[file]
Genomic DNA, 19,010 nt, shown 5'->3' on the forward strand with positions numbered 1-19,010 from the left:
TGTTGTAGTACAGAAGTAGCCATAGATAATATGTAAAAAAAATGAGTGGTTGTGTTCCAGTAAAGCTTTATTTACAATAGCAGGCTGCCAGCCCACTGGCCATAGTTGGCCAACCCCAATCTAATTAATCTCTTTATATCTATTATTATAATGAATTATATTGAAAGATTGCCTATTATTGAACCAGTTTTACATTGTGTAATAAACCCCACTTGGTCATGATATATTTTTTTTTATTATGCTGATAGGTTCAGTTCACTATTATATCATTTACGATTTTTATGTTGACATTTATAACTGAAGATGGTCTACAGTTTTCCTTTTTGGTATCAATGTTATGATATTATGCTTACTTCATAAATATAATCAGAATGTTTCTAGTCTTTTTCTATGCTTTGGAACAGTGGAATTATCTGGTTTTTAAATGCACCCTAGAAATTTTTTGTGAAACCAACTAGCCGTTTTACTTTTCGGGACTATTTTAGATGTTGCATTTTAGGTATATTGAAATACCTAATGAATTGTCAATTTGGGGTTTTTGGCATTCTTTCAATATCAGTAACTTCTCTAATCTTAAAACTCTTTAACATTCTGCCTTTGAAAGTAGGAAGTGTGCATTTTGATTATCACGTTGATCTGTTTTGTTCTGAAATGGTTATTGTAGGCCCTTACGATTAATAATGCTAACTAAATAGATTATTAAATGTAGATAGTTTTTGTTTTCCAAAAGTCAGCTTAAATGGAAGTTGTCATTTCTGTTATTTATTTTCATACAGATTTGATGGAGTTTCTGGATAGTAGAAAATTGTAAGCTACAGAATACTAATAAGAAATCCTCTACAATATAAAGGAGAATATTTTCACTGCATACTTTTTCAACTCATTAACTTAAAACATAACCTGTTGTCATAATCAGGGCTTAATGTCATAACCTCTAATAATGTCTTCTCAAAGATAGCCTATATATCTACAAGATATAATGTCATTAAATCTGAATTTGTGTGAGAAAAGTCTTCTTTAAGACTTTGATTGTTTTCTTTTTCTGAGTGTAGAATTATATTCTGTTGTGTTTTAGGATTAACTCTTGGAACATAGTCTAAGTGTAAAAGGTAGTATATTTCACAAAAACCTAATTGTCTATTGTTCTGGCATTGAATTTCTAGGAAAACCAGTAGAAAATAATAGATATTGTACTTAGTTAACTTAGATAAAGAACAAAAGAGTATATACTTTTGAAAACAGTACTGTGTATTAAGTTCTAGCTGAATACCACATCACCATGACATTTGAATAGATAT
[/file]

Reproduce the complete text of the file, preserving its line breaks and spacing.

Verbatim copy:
Genomic DNA, 19,010 nt, shown 5'->3' on the forward strand with positions numbered 1-19,010 from the left:
TGTTGTAGTACAGAAGTAGCCATAGATAATATGTAAAAAAAATGAGTGGTTGTGTTCCAGTAAAGCTTTATTTACAATAGCAGGCTGCCAGCCCACTGGCCATAGTTGGCCAACCCCAATCTAATTAATCTCTTTATATCTATTATTATAATGAATTATATTGAAAGATTGCCTATTATTGAACCAGTTTTACATTGTGTAATAAACCCCACTTGGTCATGATATATTTTTTTTTATTATGCTGATAGGTTCAGTTCACTATTATATCATTTACGATTTTTATGTTGACATTTATAACTGAAGATGGTCTACAGTTTTCCTTTTTGGTATCAATGTTATGATATTATGCTTACTTCATAAATATAATCAGAATGTTTCTAGTCTTTTTCTATGCTTTGGAACAGTGGAATTATCTGGTTTTTAAATGCACCCTAGAAATTTTTTGTGAAACCAACTAGCCGTTTTACTTTTCGGGACTATTTTAGATGTTGCATTTTAGGTATATTGAAATACCTAATGAATTGTCAATTTGGGGTTTTTGGCATTCTTTCAATATCAGTAACTTCTCTAATCTTAAAACTCTTTAACATTCTGCCTTTGAAAGTAGGAAGTGTGCATTTTGATTATCACGTTGATCTGTTTTGTTCTGAAATGGTTATTGTAGGCCCTTACGATTAATAATGCTAACTAAATAGATTATTAAATGTAGATAGTTTTTGTTTTCCAAAAGTCAGCTTAAATGGAAGTTGTCATTTCTGTTATTTATTTTCATACAGATTTGATGGAGTTTCTGGATAGTAGAAAATTGTAAGCTACAGAATACTAATAAGAAATCCTCTACAATATAAAGGAGAATATTTTCACTGCATACTTTTTCAACTCATTAACTTAAAACATAACCTGTTGTCATAATCAGGGCTTAATGTCATAACCTCTAATAATGTCTTCTCAAAGATAGCCTATATATCTACAAGATATAATGTCATTAAATCTGAATTTGTGTGAGAAAAGTCTTCTTTAAGACTTTGATTGTTTTCTTTTTCTGAGTGTAGAATTATATTCTGTTGTGTTTTAGGATTAACTCTTGGAACATAGTCTAAGTGTAAAAGGTAGTATATTTCACAAAAACCTAATTGTCTATTGTTCTGGCATTGAATTTCTAGGAAAACCAGTAGAAAATAATAGATATTGTACTTAGTTAACTTAGATAAAGAACAAAAGAGTATATACTTTTGAAAACAGTACTGTGTATTAAGTTCTAGCTGAATACCACATCACCATGACATTTGAATAGATAT